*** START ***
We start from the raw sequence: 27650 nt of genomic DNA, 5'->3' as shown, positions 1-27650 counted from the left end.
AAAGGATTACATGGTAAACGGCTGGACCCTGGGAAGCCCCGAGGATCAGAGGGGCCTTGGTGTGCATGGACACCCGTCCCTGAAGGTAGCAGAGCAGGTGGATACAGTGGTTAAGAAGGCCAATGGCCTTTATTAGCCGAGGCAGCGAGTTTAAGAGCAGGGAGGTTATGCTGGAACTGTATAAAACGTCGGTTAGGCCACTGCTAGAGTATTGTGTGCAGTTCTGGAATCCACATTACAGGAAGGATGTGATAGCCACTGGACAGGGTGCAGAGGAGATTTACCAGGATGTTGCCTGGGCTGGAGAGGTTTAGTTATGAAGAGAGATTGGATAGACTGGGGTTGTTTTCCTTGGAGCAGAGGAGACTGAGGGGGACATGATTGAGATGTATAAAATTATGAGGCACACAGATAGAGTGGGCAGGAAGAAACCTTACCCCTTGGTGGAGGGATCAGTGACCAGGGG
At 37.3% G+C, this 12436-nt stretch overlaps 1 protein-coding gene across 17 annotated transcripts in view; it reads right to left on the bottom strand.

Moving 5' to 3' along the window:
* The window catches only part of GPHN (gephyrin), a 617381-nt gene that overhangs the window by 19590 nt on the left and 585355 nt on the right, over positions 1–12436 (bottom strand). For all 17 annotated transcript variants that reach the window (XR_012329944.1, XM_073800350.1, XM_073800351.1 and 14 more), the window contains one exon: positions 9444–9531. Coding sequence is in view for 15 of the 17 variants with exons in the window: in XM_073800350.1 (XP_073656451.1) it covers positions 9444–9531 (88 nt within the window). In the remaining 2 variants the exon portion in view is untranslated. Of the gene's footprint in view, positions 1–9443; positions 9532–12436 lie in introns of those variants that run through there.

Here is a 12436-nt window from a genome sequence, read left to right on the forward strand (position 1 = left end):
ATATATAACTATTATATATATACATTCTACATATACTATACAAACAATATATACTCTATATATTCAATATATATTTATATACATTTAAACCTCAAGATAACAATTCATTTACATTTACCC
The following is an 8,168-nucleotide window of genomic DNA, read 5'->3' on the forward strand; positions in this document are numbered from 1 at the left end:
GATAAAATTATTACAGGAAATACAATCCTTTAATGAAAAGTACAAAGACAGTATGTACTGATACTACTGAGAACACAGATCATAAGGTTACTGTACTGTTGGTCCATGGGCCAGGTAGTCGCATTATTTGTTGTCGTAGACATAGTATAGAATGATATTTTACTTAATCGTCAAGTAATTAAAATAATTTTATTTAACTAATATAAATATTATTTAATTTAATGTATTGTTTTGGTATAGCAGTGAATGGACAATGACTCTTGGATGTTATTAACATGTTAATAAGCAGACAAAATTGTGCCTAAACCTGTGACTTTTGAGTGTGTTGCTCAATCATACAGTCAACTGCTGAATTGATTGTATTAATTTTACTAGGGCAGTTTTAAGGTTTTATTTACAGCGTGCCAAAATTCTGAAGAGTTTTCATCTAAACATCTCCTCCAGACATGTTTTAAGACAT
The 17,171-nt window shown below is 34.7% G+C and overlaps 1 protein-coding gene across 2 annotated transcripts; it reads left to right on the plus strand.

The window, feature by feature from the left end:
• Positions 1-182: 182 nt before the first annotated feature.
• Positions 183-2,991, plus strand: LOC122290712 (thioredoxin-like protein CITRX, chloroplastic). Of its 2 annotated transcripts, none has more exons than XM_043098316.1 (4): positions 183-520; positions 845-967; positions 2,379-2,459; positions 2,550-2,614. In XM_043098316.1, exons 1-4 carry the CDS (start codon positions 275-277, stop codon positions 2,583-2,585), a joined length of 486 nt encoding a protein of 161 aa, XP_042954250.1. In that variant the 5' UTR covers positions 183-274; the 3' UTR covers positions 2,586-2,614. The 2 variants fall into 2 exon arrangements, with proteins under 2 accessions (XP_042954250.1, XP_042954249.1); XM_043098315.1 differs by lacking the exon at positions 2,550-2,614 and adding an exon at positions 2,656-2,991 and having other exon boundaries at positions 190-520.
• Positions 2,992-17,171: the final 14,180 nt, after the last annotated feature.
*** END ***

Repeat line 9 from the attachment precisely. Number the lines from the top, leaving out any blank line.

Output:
GATAAAATTATTACAGGAAATACAATCCTTTAATGAAAAGTACAAAGACAGTATGTACTGATACTACTGAGAACACAGATCATAAGGTTACTGTACTGTTGGTCCATGGGCCAGGTAGTCGCATTATTTGTTGTCGTAGACATAGTATAGAATGATATTTTACTTAATCGTCAAGTAATTAAAATAATTTTATTTAACTAATATAAATATTATTTAATTTAATGTATTGTTTTGGTATAGCAGTGAATGGACAATGACTCTTGGATGTTATTAACATGTTAATAAGCAGACAAAATTGTGCCTAAACCTGTGACTTTTGAGTGTGTTGCTCAATCATACAGTCAACTGCTGAATTGATTGTATTAATTTTACTAGGGCAGTTTTAAGGTTTTATTTACAGCGTGCCAAAATTCTGAAGAGTTTTCATCTAAACATCTCCTCCAGACATGTTTTAAGACAT